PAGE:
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States in Crisis:
The Grassroots Response


NAMI Washington and the 2002 State Legislature
(March/April 2002)

NAMI Washington was involved in major budget and policy issues in this year of precipitous declines for businesses in general and for the state's business tax revenues in particular.

As most NAMI Members know, the recent economic down turn and events of September 11th have put the state in significant financial trouble. Washington lives or dies on sales tax revenues. The Legislature came to Olympia in January to face the daunting task of filling a $1.6 billion hole in the general fund budget. They tried to make up the funding with a combination of program cuts and creative financing, including dipping into future year pots of the federal tobacco settlement money. With a strong lobbying effort from NAMI Washington and other ally groups the state's Mental Health Budget has gone to the Governor's desk for signing in much better shape than would have been the case if the 15% cuts that the Administration first asked for had prevailed.

The Budget

Overall, given the state of the state's finances, we certainly could have done much worse, and many other social service programs did much worse; and they will affect the wrap around capacity of ancillary government programs on which people who are struggling to recover from mental illness rely. This has been a very tough year - and next year may be even tougher for those who balance the state's budget.

  • Over all, the mental health budget was reduced by a total of $3.56 million - that's less than half of one percent of the total Mental Health Budget. In addition, nearly all of those financial cuts are required by budget language to come out of administrative reductions, not from direct services to clients.
  • Working together, we successfully eliminated proposed cuts to the Medically Indigent Program and minimized the proposed cuts to General Assistance Unemployed (GAU) Programs.
  • In the end, however, there were some cuts that will impact our folks including:
    • a 30 bed reduction (at the end of 18 months) in the Program for Adaptive Living Skills (PALS) at Western State Hospital,
    • elimination of the small pilot Atypical Medication Access Program that helped bridge the gap for a few people seeking treatment while getting onto Medicaid, and
    • slight reductions to the state's Social Security (SSI) supplement program.
One key component of the final budget was not a cut, but will likely have significant impact on community treatment services. There is now a directive to the state's 14 RSN's to significantly trim their Reserve Accounts, a one time "spend down." We have contended that the total amount of money tied up in reserve bank accounts was too much and robbed the system of needed infrastructure. Now, Washington's NAMI members need to watch the decisions to implement this mandate very closely.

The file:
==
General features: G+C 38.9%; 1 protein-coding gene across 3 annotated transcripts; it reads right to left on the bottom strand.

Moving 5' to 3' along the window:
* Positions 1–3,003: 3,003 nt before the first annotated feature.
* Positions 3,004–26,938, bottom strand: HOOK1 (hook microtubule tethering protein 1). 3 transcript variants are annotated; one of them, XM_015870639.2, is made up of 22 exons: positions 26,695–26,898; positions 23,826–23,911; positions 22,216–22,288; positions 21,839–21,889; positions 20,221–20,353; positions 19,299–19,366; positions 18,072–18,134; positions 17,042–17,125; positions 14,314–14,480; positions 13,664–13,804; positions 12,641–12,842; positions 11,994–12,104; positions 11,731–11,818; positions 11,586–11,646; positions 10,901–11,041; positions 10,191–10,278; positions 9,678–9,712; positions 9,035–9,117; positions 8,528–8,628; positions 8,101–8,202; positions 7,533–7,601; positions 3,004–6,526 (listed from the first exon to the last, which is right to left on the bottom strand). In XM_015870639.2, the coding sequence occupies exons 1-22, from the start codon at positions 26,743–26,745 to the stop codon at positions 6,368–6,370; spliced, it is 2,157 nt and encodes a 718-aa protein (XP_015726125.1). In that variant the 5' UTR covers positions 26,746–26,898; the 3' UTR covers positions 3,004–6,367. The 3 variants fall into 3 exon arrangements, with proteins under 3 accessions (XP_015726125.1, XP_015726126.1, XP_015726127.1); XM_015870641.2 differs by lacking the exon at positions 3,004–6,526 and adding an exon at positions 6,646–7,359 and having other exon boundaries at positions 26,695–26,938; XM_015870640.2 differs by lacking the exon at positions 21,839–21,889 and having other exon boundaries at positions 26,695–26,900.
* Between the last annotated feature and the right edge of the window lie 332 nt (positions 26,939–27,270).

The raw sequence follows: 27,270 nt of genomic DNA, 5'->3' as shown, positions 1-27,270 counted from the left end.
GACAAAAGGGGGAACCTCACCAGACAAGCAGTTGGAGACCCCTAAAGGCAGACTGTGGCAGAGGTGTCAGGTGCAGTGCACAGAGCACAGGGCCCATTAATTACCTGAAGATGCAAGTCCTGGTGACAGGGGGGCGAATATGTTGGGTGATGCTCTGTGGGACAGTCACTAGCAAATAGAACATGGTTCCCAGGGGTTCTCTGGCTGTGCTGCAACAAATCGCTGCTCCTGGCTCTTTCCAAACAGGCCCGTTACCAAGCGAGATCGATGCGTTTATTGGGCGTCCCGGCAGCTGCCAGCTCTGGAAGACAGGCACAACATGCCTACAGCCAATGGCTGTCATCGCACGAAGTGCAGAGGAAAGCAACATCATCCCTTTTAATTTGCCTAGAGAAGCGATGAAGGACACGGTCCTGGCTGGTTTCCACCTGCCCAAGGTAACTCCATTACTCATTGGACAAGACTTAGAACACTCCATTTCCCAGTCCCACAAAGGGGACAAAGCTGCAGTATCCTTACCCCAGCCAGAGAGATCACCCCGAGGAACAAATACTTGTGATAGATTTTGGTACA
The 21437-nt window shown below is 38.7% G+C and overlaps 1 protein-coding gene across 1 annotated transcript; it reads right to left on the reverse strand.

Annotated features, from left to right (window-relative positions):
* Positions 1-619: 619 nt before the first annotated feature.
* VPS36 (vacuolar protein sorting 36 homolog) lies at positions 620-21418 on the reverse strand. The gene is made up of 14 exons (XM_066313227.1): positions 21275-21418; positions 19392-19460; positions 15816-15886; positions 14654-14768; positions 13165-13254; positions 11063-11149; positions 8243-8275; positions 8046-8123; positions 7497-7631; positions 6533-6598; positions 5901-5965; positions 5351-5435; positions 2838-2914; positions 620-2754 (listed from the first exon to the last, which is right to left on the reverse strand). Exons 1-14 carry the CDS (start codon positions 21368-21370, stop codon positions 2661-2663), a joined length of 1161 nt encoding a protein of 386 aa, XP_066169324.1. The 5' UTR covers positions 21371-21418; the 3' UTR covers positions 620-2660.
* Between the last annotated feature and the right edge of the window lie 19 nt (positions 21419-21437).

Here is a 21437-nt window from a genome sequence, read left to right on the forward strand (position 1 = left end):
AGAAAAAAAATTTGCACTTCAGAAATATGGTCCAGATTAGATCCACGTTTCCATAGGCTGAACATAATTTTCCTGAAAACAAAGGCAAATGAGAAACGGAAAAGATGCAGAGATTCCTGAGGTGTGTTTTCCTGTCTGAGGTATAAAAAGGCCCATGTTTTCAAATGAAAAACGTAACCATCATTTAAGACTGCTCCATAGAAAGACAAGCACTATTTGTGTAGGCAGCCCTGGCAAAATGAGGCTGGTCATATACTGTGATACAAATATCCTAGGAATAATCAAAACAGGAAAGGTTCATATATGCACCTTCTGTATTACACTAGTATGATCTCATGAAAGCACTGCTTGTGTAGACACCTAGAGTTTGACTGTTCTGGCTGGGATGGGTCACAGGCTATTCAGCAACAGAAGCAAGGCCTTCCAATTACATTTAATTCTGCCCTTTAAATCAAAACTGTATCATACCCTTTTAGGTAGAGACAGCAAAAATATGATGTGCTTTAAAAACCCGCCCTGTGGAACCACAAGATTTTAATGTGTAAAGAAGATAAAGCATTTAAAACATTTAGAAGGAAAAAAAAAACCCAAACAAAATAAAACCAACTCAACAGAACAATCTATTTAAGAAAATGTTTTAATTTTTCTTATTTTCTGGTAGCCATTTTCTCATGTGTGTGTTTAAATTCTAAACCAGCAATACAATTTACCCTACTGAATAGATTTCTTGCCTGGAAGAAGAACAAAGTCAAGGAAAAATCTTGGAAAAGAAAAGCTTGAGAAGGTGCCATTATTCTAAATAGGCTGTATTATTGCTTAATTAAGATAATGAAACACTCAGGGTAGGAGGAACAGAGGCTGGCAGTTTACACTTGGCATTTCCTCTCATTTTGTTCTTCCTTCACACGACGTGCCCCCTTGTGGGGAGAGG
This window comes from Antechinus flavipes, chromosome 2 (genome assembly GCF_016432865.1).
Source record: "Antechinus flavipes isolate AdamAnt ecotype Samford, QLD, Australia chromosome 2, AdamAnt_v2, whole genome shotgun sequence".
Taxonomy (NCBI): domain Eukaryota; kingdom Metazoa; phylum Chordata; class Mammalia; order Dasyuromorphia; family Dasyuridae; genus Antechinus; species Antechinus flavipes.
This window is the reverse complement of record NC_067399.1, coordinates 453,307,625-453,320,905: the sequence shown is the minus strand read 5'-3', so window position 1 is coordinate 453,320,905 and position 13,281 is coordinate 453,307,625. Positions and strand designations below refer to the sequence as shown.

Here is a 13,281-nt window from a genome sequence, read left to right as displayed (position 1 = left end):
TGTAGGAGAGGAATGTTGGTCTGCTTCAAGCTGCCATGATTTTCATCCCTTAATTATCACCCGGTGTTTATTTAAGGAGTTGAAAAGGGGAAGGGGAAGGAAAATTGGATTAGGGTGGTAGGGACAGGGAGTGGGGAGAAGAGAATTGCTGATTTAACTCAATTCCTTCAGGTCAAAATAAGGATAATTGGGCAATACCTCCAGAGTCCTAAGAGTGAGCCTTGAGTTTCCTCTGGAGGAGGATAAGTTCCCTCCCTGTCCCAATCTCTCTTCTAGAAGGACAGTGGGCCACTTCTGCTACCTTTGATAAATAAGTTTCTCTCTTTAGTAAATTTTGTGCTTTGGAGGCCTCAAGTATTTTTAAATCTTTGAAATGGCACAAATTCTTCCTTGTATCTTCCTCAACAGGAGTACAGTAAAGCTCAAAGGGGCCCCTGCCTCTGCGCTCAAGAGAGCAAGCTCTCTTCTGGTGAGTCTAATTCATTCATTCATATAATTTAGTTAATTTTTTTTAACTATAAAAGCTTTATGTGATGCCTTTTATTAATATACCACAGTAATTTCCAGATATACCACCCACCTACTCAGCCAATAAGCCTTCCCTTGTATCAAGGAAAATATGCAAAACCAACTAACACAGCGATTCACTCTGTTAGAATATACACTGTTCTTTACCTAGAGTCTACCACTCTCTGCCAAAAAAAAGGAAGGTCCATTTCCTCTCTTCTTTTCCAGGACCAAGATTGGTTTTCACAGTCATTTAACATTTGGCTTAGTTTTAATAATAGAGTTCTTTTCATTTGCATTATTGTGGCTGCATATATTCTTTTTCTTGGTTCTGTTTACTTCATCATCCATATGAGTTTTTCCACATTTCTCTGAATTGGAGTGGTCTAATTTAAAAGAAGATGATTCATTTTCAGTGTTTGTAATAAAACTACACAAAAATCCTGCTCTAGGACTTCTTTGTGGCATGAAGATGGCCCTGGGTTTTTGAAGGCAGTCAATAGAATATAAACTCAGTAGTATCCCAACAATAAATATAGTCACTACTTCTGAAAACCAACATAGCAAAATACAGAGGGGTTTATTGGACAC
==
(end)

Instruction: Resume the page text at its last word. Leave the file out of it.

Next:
How and on what kinds of services RSNs decide to buy are decisions being left to the governing boards of the RSNs. NAMI Washington is encouraging all local NAMI Affiliates and their members and allies to contact their regional RSN and let them know that you want a place at the table in deciding just exactly how to allocate those freed-up reserve funds. In most RSNs, the funds are substantial. Of course, these funds should be carefully invested in the system to improve long term effectiveness because they are only available one time. The final Budget adopted by the legislature this year is currently sitting on the Governor's desk waiting for his signature. He does have the authority to delete specific sections of the bill that, for any reason, he finds offensive, and he still has to trim $40 million more from the total. So, it isn't over until Governor Locke signs it.

Three Particular Policy Issues

  1. Medication Access "Formulary": HB 2431/SB 6368 Developing a comprehensive prescription drug education and utilization system. This legislation was intended to create a list of preferred drugs from which physicians who treat patience on Medicaid or other state sponsored health care would have had to prescribe. This list would have created classes of medication that treat more or less the same illnesses and symptoms and are therefore considered "therapeutically equivalent." An example of a class would be anti-depressants. All anti depressants would be placed in this class and a panel of doctors and pharmacist would determine which ones were preferred based essentially on the relative cost of the various medications.

    NAMI Washington strongly opposed this legislation because not all anti-depressants or anti-anxietals or anti-psychotics or . . . are "therapeutically equivalent." Most differ greatly in effectiveness and negative side effects. A one-size-fits-all cookie cutter approach to medications does not produce effective mental illness treatment. We attempted to get the legislature to amend the bill to have all drugs used to treat mental illness (the whole cocktail) exempted from these provisions. Because 43% of projected savings were on the line, we were unable to persuade them to exempt our meds. In the end, NAMI Washington took the position of vigorous and direct opposition to this legislation. This bill passed out of the Senate, but died on the Floor of the House. We can expect similar legislation to be introduced next session. However, we hope to encourage the legislature to devise a program similar to that jointly developed in Texas several years ago by NAMI Texas and their state Mental Health Division. That cost effective and treatment effective methodology is called the Texas Medication Algorithm Program (TMAP). Reportedly, it works well for all concerned. It is essentially based on the premise that if doctors and patients remain free to employ the medications that work best for them and if the state operates an ongoing feedback loop of information on what medications do work best for which symptoms and diagnoses, everyone will want to choose those medications that are most likely to be most effective. In the end, cost effective treatment is not getting people to take the cheapest pills, but getting them the most effective medications early in their illness.